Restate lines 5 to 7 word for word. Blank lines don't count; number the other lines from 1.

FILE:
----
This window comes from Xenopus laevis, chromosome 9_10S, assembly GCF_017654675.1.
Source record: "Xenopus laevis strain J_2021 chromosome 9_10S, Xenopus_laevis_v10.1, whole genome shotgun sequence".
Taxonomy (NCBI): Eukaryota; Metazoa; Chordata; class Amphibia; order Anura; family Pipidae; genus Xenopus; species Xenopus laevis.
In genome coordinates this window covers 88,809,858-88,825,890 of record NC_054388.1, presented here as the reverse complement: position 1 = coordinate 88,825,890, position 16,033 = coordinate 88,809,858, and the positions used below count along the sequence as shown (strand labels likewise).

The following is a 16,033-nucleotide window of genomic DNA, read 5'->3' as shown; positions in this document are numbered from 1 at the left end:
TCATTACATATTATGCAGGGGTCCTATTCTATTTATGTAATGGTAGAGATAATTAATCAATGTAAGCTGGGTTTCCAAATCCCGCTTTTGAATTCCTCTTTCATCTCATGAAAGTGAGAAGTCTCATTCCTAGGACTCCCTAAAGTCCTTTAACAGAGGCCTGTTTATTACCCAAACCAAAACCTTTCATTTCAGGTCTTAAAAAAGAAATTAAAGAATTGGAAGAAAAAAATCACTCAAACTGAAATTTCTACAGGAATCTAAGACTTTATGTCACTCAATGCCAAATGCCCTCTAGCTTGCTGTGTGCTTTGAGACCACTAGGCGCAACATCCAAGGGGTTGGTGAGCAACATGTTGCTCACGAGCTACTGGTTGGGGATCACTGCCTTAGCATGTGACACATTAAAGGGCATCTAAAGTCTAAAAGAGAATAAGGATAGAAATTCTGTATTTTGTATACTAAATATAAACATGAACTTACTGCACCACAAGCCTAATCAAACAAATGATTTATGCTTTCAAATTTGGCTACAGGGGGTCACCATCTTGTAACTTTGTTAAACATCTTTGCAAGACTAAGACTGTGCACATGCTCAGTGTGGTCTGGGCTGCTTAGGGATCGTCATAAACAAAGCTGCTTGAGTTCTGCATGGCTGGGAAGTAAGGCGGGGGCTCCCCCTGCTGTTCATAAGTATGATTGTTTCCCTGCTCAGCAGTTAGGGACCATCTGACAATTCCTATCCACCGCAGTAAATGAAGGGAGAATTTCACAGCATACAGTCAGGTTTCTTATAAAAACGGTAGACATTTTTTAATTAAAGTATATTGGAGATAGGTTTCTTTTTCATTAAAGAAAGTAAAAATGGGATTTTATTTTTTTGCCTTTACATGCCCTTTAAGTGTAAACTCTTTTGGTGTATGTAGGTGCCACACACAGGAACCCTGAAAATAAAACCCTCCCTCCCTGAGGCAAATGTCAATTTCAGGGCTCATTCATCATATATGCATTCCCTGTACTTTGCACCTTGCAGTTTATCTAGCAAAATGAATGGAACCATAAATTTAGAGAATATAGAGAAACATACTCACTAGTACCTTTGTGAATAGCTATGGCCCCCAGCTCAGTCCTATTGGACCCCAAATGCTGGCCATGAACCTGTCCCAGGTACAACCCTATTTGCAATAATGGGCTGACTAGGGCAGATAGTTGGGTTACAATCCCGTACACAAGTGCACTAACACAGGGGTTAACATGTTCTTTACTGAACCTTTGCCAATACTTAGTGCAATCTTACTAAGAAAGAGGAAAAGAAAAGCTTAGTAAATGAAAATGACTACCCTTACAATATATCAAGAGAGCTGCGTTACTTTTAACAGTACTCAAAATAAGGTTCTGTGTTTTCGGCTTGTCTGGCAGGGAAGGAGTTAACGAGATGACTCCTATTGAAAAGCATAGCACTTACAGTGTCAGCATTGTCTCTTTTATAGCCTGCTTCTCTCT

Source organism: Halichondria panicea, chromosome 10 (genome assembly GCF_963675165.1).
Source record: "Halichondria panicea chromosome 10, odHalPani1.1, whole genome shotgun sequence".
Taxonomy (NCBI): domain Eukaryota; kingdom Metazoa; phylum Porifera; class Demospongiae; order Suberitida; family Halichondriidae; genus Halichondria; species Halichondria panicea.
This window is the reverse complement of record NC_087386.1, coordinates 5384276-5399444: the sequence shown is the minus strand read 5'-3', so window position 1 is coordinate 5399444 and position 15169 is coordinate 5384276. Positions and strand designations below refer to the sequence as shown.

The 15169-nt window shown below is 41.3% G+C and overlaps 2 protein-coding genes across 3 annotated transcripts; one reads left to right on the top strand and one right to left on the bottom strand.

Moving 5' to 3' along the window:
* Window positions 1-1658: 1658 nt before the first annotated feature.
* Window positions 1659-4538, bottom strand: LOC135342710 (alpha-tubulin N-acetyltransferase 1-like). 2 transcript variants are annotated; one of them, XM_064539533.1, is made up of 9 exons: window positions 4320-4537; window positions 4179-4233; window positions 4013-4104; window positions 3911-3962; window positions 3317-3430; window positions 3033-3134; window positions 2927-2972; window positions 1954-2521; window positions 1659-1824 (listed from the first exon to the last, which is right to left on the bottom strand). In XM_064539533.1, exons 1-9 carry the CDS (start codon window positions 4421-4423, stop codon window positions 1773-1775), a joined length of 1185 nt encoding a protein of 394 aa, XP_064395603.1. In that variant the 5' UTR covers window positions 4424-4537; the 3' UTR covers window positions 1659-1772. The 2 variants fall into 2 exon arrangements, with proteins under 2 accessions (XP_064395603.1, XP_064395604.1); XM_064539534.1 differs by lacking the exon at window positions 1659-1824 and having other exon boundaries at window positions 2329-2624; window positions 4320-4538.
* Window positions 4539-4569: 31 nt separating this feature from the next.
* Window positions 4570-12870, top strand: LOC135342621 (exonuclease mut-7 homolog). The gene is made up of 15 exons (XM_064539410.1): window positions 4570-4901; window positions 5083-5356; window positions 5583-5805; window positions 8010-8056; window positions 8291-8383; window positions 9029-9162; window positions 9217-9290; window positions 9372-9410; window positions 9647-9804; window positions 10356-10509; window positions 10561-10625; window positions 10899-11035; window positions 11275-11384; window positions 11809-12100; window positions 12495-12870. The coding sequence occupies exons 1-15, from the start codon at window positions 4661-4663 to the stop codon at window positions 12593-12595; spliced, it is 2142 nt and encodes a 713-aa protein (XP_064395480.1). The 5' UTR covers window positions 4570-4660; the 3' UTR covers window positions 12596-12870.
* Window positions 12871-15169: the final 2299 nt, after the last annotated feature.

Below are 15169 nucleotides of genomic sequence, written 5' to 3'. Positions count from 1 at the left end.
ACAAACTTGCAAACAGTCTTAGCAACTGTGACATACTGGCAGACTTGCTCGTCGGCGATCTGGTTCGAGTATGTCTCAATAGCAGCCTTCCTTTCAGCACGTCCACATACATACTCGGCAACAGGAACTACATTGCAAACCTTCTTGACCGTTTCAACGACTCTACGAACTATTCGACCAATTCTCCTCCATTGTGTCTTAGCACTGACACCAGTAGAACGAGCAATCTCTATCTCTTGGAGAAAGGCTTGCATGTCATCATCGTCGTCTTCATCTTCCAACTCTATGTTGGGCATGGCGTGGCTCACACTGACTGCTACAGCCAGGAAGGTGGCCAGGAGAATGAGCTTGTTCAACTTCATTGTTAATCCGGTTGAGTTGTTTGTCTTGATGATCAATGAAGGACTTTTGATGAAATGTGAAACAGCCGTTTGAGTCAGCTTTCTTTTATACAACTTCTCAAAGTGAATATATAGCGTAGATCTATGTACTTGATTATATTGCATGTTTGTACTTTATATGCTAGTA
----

The following is a 16,033-nucleotide window of genomic DNA, read 5'->3' as shown; positions in this document are numbered from 1 at the left end:
TCATTACATATTATGCAGGGGTCCTATTCTATTTATGTAATGGTAGAGATAATTAATCAATGTAAGCTGGGTTTCCAAATCCCGCTTTTGAATTCCTCTTTCATCTCATGAAAGTGAGAAGTCTCATTCCTAGGACTCCCTAAAGTCCTTTAACAGAGGCCTGTTTATTACCCAAACCAAAACCTTTCATTTCAGGTCTTAAAAAAGAAATTAAAGAATTGGAAGAAAAAAATCACTCAAACTGAAATTTCTACAGGAATCTAAGACTTTATGTCACTCAATGCCAAATGCCCTCTAGCTTGCTGTGTGCTTTGAGACCACTAGGCGCAACATCCAAGGGGTTGGTGAGCAACATGTTGCTCACGAGCTACTGGTTGGGGATCACTGCCTTAGCATGTGACACATTAAAGGGCATCTAAAGTCTAAAAGAGAATAAGGATAGAAATTCTGTATTTTGTATACTAAATATAAACATGAACTTACTGCACCACAAGCCTAATCAAACAAATGATTTATGCTTTCAAATTTGGCTACAGGGGGTCACCATCTTGTAACTTTGTTAAACATCTTTGCAAGACTAAGACTGTGCACATGCTCAGTGTGGTCTGGGCTGCTTAGGGATCGTCATAAACAAAGCTGCTTGAGTTCTGCATGGCTGGGAAGTAAGGCGGGGGCTCCCCCTGCTGTTCATAAGTATGATTGTTTCCCTGCTCAGCAGTTAGGGACCATCTGACAATTCCTATCCACCGCAGTAAATGAAGGGAGAATTTCACAGCATACAGTCAGGTTTCTTATAAAAACGGTAGACATTTTTTAATTAAAGTATATTGGAGATAGGTTTCTTTTTCATTAAAGAAAGTAAAAATGGGATTTTATTTTTTTGCCTTTACATGCCCTTTAAGTGTAAACTCTTTTGGTGTATGTAGGTGCCACACACAGGAACCCTGAAAATAAAACCCTCCCTCCCTGAGGCAAATGTCAATTTCAGGGCTCATTCATCATATATGCATTCCCTGTACTTTGCACCTTGCAGTTTATCTAGCAAAATGAATGGAACCATAAATTTAGAGAATATAGAGAAACATACTCACTAGTACCTTTGTGAATAGCTATGGCCCCCAGCTCAGTCCTATTGGACCCCAAATGCTGGCCATGAACCTGTCCCAGGTACAACCCTATTTGCAATAATGGGCTGACTAGGGCAGATAGTTGGGTTACAATCCCGTACACAAGTGCACTAACACAGGGGTTAACATGTTCTTTACTGAACCTTTGCCAATACTTAGTGCAATCTTACTAAGAAAGAGGAAAAGAAAAGCTTAGTAAATGAAAATGACTACCCTTACAATATATCAAGAGAGCTGCGTTACTTTTAACAGTACTCAAAATAAGGTTCTGTGTTTTCGGCTTGTCTGGCAGGGAAGGAGTTAACGAGATGACTCCTATTGAAAAGCATAGCACTTACAGTGTCAGCATTGTCTCTTTTATAGCCTGCTTCTCTCT

Source organism: Halichondria panicea, chromosome 10 (genome assembly GCF_963675165.1).